North Korea's Kim orders demolitions at South-built resort

Kang Jin-kyu
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Mount Kumgang tours came to an abrupt end in 2008 after a North Korean soldier shot dead a Southern tourist who strayed off the approved path

Mount Kumgang tours came to an abrupt end in 2008 after a North Korean soldier shot dead a Southern tourist who strayed off the approved path (AFP Photo/STR)

North Korean leader Kim Jong Un has condemned a flagship tourist development with the South as an eyesore and ordered buildings there demolished, state media reported Wednesday, in a stark illustration of dire relations between Pyongyang and Seoul.

The Mount Kumgang tourist complex was built by Southern company Hyundai Asan in the North on one of the peninsula's most scenic mountains, drawing hundreds of thousands of Southern visitors.

But tours came to an abrupt end in 2008 after a North Korean soldier shot dead a Southern tourist who strayed off the approved path and Seoul suspended travel.

Pyongyang has long wanted to resume the lucrative visits, but they would now violate international sanctions imposed on North Korea over its nuclear and ballistic programmes.

Kim visited the site and lambasted the "shabby" buildings as "just a hotchpotch with no national character at all", the North's official KCNA news agency reported, adding "they were built like makeshift tents in a disaster-stricken area or isolation wards" and "very backward in terms of architecture".

"He instructed to remove all the unpleasant-looking facilities of the south side," KCNA said, "and to build new modern service facilities our own way".

The announcement is a striking repudiation of what was once one of the two biggest inter-Korean projects, along with the now-shuttered Kaesong Industrial Complex, where Southern companies employed North Korean workers while paying Pyongyang for their services.

It came only a day after the South's President Moon Jae-in -- who has long championed engagement with the North -- touted the benefits of a possible "peace economy" in a speech to Seoul's parliament.

But contact between the neighbours stalled after the collapse of a February summit between Kim and US President Donald Trump in Hanoi, and Pyongyang has since repeatedly excoriated Seoul, saying it has "nothing to talk (about) any more" with the South.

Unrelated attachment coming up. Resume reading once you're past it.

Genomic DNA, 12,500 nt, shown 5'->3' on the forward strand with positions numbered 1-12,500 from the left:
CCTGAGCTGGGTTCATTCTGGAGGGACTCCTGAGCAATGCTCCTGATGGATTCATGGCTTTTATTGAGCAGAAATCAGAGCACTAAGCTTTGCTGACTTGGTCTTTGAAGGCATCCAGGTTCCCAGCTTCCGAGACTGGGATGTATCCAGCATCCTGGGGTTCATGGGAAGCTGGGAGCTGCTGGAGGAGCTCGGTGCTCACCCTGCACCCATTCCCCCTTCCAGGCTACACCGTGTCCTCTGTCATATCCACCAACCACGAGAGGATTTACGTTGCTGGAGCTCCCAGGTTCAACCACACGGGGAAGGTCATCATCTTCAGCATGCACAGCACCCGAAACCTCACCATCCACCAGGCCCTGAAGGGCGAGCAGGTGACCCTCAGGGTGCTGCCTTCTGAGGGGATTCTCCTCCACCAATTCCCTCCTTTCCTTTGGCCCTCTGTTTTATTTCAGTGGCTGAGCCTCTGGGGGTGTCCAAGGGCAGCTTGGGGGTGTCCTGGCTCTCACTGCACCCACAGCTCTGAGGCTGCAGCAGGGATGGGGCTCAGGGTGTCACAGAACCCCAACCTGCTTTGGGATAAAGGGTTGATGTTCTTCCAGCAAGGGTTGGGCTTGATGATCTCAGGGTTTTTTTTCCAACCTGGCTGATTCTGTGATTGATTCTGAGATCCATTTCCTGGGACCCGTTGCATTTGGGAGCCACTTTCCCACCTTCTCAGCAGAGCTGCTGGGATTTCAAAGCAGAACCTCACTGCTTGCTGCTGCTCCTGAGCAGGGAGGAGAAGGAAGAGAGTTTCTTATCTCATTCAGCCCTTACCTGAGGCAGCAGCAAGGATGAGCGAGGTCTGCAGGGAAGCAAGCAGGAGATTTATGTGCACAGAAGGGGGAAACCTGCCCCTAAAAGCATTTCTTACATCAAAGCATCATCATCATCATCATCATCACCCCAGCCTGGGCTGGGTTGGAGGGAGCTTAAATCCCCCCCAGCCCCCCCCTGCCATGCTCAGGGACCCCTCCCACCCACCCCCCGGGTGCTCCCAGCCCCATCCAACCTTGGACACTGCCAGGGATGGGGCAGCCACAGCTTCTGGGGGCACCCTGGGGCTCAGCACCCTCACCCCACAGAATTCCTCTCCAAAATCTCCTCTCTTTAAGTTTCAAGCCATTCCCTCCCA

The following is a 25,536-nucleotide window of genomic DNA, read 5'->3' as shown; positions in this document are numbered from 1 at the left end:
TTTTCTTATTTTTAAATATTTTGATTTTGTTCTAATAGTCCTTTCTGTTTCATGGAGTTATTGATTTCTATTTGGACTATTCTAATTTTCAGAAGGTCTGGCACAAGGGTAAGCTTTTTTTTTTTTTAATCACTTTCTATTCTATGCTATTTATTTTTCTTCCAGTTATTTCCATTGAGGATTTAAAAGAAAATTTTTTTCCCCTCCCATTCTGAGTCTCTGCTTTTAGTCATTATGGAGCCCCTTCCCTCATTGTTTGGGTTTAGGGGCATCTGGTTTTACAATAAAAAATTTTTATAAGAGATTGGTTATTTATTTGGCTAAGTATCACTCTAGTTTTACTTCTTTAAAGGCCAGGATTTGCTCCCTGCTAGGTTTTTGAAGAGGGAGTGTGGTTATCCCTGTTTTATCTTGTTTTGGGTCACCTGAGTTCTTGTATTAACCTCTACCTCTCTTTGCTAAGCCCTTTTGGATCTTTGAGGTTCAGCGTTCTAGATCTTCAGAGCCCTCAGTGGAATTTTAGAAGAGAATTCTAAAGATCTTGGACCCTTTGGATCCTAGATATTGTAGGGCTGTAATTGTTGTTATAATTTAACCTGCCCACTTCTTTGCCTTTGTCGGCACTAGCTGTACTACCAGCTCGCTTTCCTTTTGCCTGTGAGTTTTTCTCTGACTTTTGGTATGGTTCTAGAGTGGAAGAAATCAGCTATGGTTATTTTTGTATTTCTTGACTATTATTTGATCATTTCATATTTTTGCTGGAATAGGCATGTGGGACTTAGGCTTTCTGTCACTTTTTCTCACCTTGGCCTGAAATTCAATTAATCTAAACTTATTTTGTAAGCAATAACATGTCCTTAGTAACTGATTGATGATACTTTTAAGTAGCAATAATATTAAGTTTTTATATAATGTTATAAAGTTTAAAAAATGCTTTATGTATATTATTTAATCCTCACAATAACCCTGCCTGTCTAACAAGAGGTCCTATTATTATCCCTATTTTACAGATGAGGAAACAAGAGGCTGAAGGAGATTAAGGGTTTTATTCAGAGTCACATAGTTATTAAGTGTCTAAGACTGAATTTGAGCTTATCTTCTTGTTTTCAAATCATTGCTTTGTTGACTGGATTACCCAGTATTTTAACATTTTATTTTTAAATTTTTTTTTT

Seoul's presidential office said it would "analyse Pyongyang's position and its plans", with an official telling reporters it would seek to "consult with the North on areas that can be discussed".

- 1,001 cows -

Kim was accompanied on his visit by his wife Ri Sol Ju, KCNA pictures showed, in her first public appearance since Chinese President Xi Jinping visited Pyongyang four months ago.

While Kim said the demolitions should proceed "with an agreement with the relevant unit of the south side", he added the view that Mount Kumgang was "a common property of the north and the south" was "a mistaken idea and a misguided understanding".

"Mt Kumgang is our land won at the cost of blood and even a cliff and a tree on it are associated with our sovereignty and dignity," it cited him as saying.

"We will always welcome our compatriots from the south if they want to come to Mt Kumgang," he said, but it was "not desirable to let the south side undertake the tour of Mt Kumgang, our famous mountain".

The resort's developer Hyundai Asan is part of the Hyundai Group, whose founder Chung Ju-young was born in the North and which has been at the forefront of inter-Korean economic projects.

In 1998, the same year the resort opened, Chung became the first civilian to cross the land border since the end of the 1950-53 Korean War when he transported 1,001 cows to the North.

The beasts were given to the authorities in symbolic recompense for a cow he stole from his family as a teenager to fund his journey south.

Hyundai Asan spent 220 billion won (now $190 million) on building the Mount Kumgang complex, with another 559 billion won paid in fees to the North's authorities, the company says.

But Hyundai's involvement with Pyongyang has proved controversial, and in 2003 Chung's son and successor Chung Mong-hun committed suicide by jumping off the company headquarters after being questioned by prosecutors investigating illicit fund transfers to the North.

A company representative told AFP they were "taken aback" by Wednesday's announcement "as we have been preparing for the resumption of tours", adding they would "deal with it calmly".